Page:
A total of 58 teams working in 3 project-based organizations participated in the survey study. Team members rated their project leaders’ servant leadership style, team goal clarity and team process clarity in the project, while leaders evaluated team effectiveness. Hypotheses were tested using multi-level structural equation modeling.

Findings

Results suggested that servant leadership had a positive and significant impact on project team effectiveness via team goal clarity and team process clarity.

Originality/value

The study examined the influence of servant leadership as a team leadership approach within a project context. As a multi-level design, the study also identified the team-specific mechanisms (team goal clarity and team process clarity), which could help accomplish team effectiveness.

Details

International Journal of Organizational Analysis, vol. 29 no. 3
Type: Research Article
ISSN: 1934-8835

Keywords

Article
Publication date: 3 May 2013

Angus J. Duff

The purpose of this paper is to consider theoretically the relationships between performance management, a servant leadership style and leader gender, drawing from Hackman…

7729

Abstract

Purpose

The purpose of this paper is to consider theoretically the relationships between performance management, a servant leadership style and leader gender, drawing from Hackman and Wageman's theory of team coaching to suggest a servant leadership style being optimally suited to support the different leadership roles enacted at different stages of the performance management cycle. While recent research suggests that female managers may be more likely to enact a servant leadership style, team and process‐level considerations have yet to be addressed. This paper aims to theoretically address this topic.

Design/methodology/approach

This paper is conceptual based on theory with literature review.

Findings

Because the theory of team coaching suggests differential leader task delivery at various points in the coaching process, servant leadership's individually‐centred approach is suited to team coaching, particularly in the execution of performance management coaching.

Practical implications

Since research suggests that women are more likely to employ a servant leadership style, this paper explores whether gender plays a role in team coaching.

Originality/value

This study makes a novel contribution by considering the influence of a servant leadership style at the leadership process and team levels.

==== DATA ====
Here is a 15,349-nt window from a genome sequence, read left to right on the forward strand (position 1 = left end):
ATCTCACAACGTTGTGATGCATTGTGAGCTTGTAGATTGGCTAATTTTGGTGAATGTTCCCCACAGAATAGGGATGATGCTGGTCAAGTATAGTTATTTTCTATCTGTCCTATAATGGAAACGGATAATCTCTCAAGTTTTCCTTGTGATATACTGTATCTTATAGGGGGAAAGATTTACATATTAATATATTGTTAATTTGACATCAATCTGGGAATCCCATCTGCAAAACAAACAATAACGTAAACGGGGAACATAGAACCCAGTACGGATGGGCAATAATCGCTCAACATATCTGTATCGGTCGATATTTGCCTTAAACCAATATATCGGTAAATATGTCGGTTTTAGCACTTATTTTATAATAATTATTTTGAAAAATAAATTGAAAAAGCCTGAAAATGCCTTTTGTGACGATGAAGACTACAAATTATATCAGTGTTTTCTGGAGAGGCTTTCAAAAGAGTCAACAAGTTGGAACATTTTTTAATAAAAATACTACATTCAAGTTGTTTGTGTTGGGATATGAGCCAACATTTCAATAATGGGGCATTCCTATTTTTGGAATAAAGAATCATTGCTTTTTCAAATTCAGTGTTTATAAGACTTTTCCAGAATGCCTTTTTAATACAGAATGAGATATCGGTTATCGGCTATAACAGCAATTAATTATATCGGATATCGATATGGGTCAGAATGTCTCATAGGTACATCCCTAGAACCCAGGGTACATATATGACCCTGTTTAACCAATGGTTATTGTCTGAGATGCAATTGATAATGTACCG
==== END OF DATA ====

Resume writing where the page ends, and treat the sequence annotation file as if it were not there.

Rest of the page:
Details

Leadership & Organization Development Journal, vol. 34 no. 3
Type: Research Article
ISSN: 0143-7739

Keywords

Book part
Publication date: 13 August 2018

Robert L. Dipboye

Abstract

Details

The Emerald Review of Industrial and Organizational Psychology
Type: Book
ISBN: 978-1-78743-786-9

Article
Publication date: 5 July 2021

Noor Ul Hadi and Anum Chaudhary

To react quickly and to be flexible to respond to environmental uncertainty, working in teams is preferable. However, leadership must be decentralised for effective team

Abstract

Purpose

To react quickly and to be flexible to respond to environmental uncertainty, working in teams is preferable. However, leadership must be decentralised for effective team performance. This paper aims to examine the impact of shared leadership on team performance through team reflexivity with task complexity.

Design/methodology/approach

To test the hypothesised relationships, a quantitative research design with purposive sampling technique was used. Data were gathered from employees working in teams. A total of 351 valid responses were analysed via SPSS PROCESS macro.

Findings

The findings signify that shared leadership positively impacts team reflexivity, which, in turn, has a significant impact on team performance. Results also revealed that team reflexivity strongly affects team performance in the presence of shared leadership and complex tasks.

Originality/value

Research related to effective team performance is scarce. Similarly, a review of a recently published article revealed that team reflexivity could work as a mediating mechanism in the relationship between shared leadership and effective team performance. Moreover, the concept of task complexity in the existing literature is scattered and needs to be integrated.

Details

Team Performance Management: An International Journal, vol. 27 no. 5/6
Type: Research Article
ISSN: 1352-7592

Keywords